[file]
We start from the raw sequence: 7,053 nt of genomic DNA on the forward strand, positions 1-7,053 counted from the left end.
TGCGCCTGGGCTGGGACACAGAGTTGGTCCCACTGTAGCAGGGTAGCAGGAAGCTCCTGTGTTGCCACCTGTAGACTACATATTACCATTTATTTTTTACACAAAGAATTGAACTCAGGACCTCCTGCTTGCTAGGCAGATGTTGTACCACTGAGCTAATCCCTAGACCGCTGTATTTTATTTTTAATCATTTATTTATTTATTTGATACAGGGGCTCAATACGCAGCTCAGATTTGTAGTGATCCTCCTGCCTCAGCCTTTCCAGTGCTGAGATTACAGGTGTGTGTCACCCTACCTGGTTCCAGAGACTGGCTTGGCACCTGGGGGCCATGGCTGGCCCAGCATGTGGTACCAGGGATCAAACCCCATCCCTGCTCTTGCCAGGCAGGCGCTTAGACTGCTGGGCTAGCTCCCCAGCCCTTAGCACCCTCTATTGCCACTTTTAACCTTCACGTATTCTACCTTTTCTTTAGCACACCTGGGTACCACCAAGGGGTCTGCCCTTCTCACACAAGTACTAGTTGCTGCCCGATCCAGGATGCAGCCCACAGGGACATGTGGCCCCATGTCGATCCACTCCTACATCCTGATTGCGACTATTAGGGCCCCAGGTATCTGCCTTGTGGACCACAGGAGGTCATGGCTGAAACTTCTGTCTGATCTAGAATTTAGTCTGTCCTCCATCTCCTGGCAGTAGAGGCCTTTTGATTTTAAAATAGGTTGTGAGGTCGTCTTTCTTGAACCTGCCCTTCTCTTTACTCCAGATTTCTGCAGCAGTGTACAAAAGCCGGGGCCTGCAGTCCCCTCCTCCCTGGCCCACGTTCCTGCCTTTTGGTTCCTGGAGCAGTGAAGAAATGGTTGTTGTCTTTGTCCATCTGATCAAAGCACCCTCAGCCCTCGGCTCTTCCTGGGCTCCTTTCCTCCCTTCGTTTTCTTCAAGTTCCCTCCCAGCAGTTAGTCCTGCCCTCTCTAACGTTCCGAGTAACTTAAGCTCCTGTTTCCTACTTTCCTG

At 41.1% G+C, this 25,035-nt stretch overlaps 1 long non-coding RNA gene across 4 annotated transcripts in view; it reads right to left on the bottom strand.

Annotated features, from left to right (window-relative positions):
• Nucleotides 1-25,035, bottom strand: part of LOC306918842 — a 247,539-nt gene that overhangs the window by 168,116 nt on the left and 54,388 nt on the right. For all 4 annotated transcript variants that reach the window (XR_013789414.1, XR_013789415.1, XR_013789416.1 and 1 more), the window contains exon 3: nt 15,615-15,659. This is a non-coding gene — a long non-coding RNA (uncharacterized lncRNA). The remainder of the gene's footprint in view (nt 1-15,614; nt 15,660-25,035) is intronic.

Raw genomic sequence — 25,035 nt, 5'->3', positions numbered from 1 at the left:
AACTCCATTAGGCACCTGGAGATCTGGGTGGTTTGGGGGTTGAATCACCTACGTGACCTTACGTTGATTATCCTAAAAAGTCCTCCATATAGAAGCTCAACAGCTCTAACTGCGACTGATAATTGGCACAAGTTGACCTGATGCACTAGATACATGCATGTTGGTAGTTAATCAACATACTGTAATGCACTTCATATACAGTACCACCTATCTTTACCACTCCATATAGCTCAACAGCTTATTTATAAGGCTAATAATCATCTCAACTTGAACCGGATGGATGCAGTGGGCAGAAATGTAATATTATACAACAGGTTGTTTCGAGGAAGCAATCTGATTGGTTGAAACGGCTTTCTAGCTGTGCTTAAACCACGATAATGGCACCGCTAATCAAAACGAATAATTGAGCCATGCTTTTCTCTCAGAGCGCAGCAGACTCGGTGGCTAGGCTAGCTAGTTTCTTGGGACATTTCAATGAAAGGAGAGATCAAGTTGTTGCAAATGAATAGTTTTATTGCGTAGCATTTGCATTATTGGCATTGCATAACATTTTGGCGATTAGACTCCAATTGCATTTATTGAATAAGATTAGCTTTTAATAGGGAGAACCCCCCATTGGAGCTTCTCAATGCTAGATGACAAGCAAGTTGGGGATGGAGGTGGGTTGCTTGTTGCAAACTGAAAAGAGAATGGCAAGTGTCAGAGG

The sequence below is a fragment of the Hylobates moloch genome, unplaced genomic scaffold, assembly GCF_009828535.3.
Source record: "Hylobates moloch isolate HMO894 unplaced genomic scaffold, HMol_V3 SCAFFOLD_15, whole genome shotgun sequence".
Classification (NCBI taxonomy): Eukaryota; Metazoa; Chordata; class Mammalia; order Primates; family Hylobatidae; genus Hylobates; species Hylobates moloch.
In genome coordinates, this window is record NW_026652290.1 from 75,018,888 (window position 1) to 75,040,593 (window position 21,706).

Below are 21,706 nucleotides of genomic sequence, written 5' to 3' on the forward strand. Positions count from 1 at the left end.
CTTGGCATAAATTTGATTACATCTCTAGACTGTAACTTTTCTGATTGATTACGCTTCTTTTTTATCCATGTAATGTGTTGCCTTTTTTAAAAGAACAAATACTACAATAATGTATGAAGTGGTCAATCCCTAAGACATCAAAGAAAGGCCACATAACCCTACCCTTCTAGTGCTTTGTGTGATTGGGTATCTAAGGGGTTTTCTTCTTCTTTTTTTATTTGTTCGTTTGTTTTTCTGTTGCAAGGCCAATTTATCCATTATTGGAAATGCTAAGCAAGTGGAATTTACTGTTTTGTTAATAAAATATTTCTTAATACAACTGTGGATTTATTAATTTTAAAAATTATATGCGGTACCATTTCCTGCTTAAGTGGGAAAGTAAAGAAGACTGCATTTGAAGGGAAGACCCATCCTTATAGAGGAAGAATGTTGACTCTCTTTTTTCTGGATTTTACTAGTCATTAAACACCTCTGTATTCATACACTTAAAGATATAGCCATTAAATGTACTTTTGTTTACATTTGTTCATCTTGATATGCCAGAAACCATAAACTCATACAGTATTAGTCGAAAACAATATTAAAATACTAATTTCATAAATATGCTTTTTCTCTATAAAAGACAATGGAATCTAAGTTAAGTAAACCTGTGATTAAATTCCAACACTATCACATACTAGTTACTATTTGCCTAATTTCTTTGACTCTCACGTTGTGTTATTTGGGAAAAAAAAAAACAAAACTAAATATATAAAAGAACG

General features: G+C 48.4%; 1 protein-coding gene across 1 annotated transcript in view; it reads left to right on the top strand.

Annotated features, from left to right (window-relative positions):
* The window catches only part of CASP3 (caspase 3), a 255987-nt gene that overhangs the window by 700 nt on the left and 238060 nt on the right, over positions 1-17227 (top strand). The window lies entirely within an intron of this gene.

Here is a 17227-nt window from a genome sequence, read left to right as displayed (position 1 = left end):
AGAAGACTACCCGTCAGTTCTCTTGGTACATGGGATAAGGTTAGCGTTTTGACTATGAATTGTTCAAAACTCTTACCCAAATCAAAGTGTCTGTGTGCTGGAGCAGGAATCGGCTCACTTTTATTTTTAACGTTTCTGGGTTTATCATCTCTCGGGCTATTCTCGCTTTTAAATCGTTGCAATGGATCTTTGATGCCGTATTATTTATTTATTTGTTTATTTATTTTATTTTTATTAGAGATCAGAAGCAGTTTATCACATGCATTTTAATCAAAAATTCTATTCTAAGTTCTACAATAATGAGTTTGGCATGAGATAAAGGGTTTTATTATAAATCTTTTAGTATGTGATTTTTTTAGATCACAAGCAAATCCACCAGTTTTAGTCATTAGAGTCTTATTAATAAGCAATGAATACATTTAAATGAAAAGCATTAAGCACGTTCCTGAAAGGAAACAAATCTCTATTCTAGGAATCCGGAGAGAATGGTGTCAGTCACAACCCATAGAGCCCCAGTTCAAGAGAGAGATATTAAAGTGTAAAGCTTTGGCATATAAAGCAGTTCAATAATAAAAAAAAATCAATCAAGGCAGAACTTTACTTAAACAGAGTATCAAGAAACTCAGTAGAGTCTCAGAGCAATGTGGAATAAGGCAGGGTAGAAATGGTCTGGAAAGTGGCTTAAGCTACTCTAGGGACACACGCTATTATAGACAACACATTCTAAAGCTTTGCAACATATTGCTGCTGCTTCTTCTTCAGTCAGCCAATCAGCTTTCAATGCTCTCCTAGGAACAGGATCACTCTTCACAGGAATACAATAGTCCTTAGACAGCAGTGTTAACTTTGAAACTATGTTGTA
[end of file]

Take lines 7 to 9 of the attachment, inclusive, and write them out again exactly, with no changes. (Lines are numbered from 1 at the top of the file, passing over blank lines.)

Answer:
AACTCCATTAGGCACCTGGAGATCTGGGTGGTTTGGGGGTTGAATCACCTACGTGACCTTACGTTGATTATCCTAAAAAGTCCTCCATATAGAAGCTCAACAGCTCTAACTGCGACTGATAATTGGCACAAGTTGACCTGATGCACTAGATACATGCATGTTGGTAGTTAATCAACATACTGTAATGCACTTCATATACAGTACCACCTATCTTTACCACTCCATATAGCTCAACAGCTTATTTATAAGGCTAATAATCATCTCAACTTGAACCGGATGGATGCAGTGGGCAGAAATGTAATATTATACAACAGGTTGTTTCGAGGAAGCAATCTGATTGGTTGAAACGGCTTTCTAGCTGTGCTTAAACCACGATAATGGCACCGCTAATCAAAACGAATAATTGAGCCATGCTTTTCTCTCAGAGCGCAGCAGACTCGGTGGCTAGGCTAGCTAGTTTCTTGGGACATTTCAATGAAAGGAGAGATCAAGTTGTTGCAAATGAATAGTTTTATTGCGTAGCATTTGCATTATTGGCATTGCATAACATTTTGGCGATTAGACTCCAATTGCATTTATTGAATAAGATTAGCTTTTAATAGGGAGAACCCCCCATTGGAGCTTCTCAATGCTAGATGACAAGCAAGTTGGGGATGGAGGTGGGTTGCTTGTTGCAAACTGAAAAGAGAATGGCAAGTGTCAGAGG

The sequence below is a fragment of the Hylobates moloch genome, unplaced genomic scaffold, assembly GCF_009828535.3.
Source record: "Hylobates moloch isolate HMO894 unplaced genomic scaffold, HMol_V3 SCAFFOLD_15, whole genome shotgun sequence".